The workers' compensation system was designed to help injured workers who have substantial medical expenses and perhaps have lost a great deal of income. This study determines both similarities and differences in how workers experience their interactions with the workers' compensation systems in Florida and Wisconsin.
Ethnographic open-ended interviews with 204 workers from Florida and 198 workers in Wisconsin were conducted. All the workers had back injuries in 1990 and were either paid workers' compensation temporary disability benefits for at least 4 weeks or received permanent disability benefits or compromise settlements.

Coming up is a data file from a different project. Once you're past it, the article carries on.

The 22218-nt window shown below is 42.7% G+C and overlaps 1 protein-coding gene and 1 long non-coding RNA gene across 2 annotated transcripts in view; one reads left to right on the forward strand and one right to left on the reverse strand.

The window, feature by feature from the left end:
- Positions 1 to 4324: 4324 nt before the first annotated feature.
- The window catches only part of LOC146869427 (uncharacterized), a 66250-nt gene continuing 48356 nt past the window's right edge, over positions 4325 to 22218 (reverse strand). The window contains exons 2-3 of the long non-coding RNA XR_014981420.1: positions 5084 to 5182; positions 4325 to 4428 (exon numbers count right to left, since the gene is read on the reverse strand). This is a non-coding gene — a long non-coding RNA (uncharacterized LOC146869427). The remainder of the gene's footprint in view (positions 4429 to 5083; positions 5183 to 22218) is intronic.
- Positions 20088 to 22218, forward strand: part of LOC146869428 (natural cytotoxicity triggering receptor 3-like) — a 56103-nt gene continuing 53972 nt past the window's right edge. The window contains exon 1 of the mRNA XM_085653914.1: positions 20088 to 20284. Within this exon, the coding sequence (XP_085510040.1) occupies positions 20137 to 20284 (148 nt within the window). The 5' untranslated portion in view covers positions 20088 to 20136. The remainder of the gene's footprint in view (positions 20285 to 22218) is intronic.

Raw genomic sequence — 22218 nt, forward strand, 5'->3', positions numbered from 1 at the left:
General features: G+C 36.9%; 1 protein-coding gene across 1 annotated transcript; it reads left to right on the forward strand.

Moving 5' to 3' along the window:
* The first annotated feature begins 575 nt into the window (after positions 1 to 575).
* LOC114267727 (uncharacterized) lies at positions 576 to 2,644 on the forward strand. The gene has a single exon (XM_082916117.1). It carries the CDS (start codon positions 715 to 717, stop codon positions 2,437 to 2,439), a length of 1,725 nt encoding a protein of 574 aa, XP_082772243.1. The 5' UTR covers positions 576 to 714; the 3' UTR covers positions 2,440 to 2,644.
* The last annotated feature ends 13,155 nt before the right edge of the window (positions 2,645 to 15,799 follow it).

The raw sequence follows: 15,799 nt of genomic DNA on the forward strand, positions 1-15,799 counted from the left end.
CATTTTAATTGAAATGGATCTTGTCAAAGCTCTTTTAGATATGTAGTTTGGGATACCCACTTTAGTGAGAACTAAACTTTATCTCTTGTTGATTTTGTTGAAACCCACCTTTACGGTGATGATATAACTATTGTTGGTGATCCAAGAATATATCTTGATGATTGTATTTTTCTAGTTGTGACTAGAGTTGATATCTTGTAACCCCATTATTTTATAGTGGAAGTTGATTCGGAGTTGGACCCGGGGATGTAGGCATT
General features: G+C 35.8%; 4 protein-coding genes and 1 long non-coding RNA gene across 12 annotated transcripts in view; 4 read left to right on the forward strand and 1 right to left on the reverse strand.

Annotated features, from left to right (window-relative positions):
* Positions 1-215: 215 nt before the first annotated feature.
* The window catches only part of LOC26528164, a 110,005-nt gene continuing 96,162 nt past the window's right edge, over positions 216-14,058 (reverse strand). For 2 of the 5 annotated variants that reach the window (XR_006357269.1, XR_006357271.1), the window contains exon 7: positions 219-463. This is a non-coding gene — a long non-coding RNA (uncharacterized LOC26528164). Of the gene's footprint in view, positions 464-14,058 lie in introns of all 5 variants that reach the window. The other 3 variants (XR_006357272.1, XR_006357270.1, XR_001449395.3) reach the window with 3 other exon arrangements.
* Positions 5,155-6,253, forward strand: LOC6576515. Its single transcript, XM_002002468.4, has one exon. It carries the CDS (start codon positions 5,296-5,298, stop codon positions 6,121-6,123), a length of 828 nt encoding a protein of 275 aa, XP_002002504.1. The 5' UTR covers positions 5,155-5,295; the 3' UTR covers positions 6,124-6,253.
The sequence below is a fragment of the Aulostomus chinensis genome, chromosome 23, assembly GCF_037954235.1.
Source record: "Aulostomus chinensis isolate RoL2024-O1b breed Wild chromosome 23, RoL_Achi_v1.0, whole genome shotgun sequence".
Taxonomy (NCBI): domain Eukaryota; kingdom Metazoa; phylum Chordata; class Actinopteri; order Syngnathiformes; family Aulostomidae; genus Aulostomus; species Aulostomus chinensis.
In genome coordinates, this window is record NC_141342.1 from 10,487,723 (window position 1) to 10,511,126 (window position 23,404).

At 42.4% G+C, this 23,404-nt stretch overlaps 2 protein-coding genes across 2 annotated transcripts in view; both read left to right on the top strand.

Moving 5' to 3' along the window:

Some interactions with the workers' compensation system were positive. However, the majority of respondents in both states experienced their encounters with the workers' compensation system as cumbersome, frustrating, and demeaning.
Mistrust, stigmatization, payment delays, and refusal of insurer personnel to pay benefits contribute to workers' negative experiences with the workers' compensation system. These insurer behaviors raise the costs to injured workers of workers' compensation benefits and thus may reduce the propensity of eligible workers to apply for benefits. Am. J. Ind. Med. 45:338–345, 2004. © 2004 Wiley-Liss, Inc.